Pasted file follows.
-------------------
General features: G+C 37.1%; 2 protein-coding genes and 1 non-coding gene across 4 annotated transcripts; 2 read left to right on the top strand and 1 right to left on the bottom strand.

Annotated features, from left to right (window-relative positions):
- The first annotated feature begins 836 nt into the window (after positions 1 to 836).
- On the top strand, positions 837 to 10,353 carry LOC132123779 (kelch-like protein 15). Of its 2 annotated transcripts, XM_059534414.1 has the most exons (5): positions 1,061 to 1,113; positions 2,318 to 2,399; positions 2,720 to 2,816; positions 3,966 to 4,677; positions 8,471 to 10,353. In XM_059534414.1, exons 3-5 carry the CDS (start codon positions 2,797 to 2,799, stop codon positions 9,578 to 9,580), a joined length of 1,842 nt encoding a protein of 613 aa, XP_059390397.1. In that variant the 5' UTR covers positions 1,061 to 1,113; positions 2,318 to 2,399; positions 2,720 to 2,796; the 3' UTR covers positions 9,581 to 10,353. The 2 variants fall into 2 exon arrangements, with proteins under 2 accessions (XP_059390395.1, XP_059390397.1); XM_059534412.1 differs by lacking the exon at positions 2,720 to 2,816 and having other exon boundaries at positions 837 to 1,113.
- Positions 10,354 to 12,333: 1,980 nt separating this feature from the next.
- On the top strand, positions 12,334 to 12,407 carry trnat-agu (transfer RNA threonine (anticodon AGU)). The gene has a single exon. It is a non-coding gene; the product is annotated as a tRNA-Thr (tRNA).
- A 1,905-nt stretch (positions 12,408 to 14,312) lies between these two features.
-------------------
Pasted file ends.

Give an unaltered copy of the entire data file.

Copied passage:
General features: G+C 37.1%; 2 protein-coding genes and 1 non-coding gene across 4 annotated transcripts; 2 read left to right on the top strand and 1 right to left on the bottom strand.

Annotated features, from left to right (window-relative positions):
- The first annotated feature begins 836 nt into the window (after positions 1 to 836).
- On the top strand, positions 837 to 10,353 carry LOC132123779 (kelch-like protein 15). Of its 2 annotated transcripts, XM_059534414.1 has the most exons (5): positions 1,061 to 1,113; positions 2,318 to 2,399; positions 2,720 to 2,816; positions 3,966 to 4,677; positions 8,471 to 10,353. In XM_059534414.1, exons 3-5 carry the CDS (start codon positions 2,797 to 2,799, stop codon positions 9,578 to 9,580), a joined length of 1,842 nt encoding a protein of 613 aa, XP_059390397.1. In that variant the 5' UTR covers positions 1,061 to 1,113; positions 2,318 to 2,399; positions 2,720 to 2,796; the 3' UTR covers positions 9,581 to 10,353. The 2 variants fall into 2 exon arrangements, with proteins under 2 accessions (XP_059390395.1, XP_059390397.1); XM_059534412.1 differs by lacking the exon at positions 2,720 to 2,816 and having other exon boundaries at positions 837 to 1,113.
- Positions 10,354 to 12,333: 1,980 nt separating this feature from the next.
- On the top strand, positions 12,334 to 12,407 carry trnat-agu (transfer RNA threonine (anticodon AGU)). The gene has a single exon. It is a non-coding gene; the product is annotated as a tRNA-Thr (tRNA).
- A 1,905-nt stretch (positions 12,408 to 14,312) lies between these two features.